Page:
In spite of everything, I still believe people are really good at heart. – Anne Frank.
How can it be that such a young girl who faced such terrible persecution and violation of her human rights could still find it within her to believe that deep down people are good and have good intentions, however deep those may be hidden. It still puzzles me now even after having known about Anne Frank’s story for years.
She, along with millions of other Jews, suffered immensely during Hitler’s reign of terror yet she could still see the spark of goodness in people.
I wonder why? Was it her faith? Was it her upbringing? Know one will ever know. Anne, unfortuantely, is just one of millions of Jewish youngsters who died too soon. Who were snatched from this world for what? For what reason did they die? Oh, because Hitler said so.
It sickens me to even consider that Hitler had even an ounce of goodness within this, yet Anne Frank could and she was the one who suffered at his command.
Maybe Anne wasn’t including Hitler when she said this. Maybe she just meant humanity as a whole has goodness within them, even though they allowed the Holocaust to go on for way to long (not entirely their fault though, many, many, soldiers from all around the world lost their lives in an attempt to stop Hitler and I am no way devaluing the sacrifice they made). Maybe Anne believed that her and the rest of her race’s suffering would eventually have a good outcome and ensure that something as tragic as the Holocaust never happened again. Maybe she knew that she didn’t deserve to be persecuted. All of these questions will remain unanswered for eternity. We can only imagine what Anne and other Jews had to go through and how that affected them.
None of this should have ever, ever happened but maybe Anne Frank knew that the world would be righted. Her life should never have been taken out of sheer spite along with all other 6 million Jews who died at Hitler’s hand, but maybe Anne’s faith led her to die in hope that future generations would never have to suffer her fate. I hope so, I really do. I hope that every single person who died in concentration camps, death camps or even in hiding or on the run from Hitler, anyone who died because of him, died with hope.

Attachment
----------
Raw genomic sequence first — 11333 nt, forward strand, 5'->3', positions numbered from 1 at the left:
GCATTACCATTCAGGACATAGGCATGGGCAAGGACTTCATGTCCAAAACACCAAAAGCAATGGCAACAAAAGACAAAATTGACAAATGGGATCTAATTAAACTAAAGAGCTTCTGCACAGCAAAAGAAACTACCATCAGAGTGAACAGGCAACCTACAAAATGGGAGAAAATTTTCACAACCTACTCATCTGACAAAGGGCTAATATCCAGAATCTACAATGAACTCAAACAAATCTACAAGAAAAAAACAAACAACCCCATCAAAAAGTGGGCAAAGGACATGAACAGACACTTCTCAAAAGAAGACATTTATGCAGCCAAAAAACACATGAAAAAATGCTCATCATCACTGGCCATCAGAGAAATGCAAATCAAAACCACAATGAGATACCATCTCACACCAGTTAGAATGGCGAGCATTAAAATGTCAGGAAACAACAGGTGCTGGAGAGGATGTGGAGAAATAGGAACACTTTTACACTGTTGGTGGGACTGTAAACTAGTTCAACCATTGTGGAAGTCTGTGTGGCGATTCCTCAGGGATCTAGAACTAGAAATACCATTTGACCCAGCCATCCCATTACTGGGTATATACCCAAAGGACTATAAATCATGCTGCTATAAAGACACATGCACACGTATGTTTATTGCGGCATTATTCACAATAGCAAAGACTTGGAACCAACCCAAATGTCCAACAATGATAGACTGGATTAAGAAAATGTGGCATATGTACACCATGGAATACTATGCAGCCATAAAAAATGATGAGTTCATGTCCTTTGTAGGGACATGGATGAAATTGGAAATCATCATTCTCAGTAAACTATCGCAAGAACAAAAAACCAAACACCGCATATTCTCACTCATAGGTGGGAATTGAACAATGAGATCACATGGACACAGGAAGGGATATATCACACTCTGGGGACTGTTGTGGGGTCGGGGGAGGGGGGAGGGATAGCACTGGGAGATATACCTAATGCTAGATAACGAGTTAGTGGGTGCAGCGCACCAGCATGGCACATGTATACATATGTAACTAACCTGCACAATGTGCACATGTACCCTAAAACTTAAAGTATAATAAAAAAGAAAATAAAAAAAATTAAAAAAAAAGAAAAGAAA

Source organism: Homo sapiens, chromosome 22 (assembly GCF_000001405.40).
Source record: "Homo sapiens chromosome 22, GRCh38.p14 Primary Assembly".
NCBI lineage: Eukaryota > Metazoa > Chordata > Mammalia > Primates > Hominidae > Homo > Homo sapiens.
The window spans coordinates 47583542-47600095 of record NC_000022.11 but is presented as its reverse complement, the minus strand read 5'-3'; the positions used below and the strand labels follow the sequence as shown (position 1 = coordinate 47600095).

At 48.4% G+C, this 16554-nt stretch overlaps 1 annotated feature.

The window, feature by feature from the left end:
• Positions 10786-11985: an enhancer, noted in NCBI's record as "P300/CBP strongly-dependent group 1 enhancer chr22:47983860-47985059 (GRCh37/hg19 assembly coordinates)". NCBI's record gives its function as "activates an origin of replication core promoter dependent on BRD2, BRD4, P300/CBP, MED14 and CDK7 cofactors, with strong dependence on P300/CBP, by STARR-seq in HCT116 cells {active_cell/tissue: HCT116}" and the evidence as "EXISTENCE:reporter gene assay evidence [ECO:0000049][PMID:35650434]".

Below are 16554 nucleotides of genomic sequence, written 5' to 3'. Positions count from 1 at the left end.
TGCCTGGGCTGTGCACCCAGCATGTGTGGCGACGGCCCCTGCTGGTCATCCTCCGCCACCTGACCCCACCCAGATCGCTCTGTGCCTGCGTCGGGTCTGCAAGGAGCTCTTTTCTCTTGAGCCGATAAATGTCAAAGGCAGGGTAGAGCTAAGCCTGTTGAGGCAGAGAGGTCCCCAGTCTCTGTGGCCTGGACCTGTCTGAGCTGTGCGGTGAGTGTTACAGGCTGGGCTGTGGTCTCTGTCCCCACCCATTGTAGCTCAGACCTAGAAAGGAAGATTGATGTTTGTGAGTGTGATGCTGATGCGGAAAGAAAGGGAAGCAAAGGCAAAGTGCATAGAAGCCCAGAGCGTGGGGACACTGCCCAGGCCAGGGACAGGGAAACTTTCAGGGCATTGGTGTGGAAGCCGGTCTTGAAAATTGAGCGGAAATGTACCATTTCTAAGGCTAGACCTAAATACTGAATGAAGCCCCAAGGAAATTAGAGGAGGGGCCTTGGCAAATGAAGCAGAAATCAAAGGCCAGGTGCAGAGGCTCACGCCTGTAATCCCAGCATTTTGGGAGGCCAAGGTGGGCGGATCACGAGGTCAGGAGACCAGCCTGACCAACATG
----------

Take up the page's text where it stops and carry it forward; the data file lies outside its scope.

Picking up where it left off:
Yes, Hitler could deny them of their dignity and decency, humiliate them, treat them as ‘sub-humans’ but after all he savagely took from them, I hope he never took their faith and their hope. I hope that at least they died with that, even though they deserved so much more.
These people all deserved their lives – who knows who they could have become? What they could of achieve? And now we will never know.
If there is one thing I do know, however, it is that the Frank family and all the other Jewish, communist, homosexual ect people who lost their lives during the Holocaust were and are still an inspiration to us all. They showed us that in all the adversity they faced, they still remained true to themselves, their faiths, their political beliefs, their sexualities and by doing so they died dignified – yet so, so unecessary – deaths.
I will always continue to be inspired by people like Anne and I will never forget the sacrifice they made to ensure our generation will never have to endure such persecution again. Yes, our world is flawed, but because of all of those who lost their lives in this terrible time, there is one less flaw in the world.
No matter what adversity I face, Anne Frank has taught me that staying true to yourself allows you to see the ‘good’ in humamity and allows you to live in hope if a better future for not just you but those generations after you.
As is repeated on 11th November at 11am every year in the UK to remember our fallen soldiers,
For our tomorrow, they gave our today.
Anne and others like her were an ‘army’ of a different kind who we should also remember. Not just on Holocaust Memorial Day, or even Armistace day, but every, single day.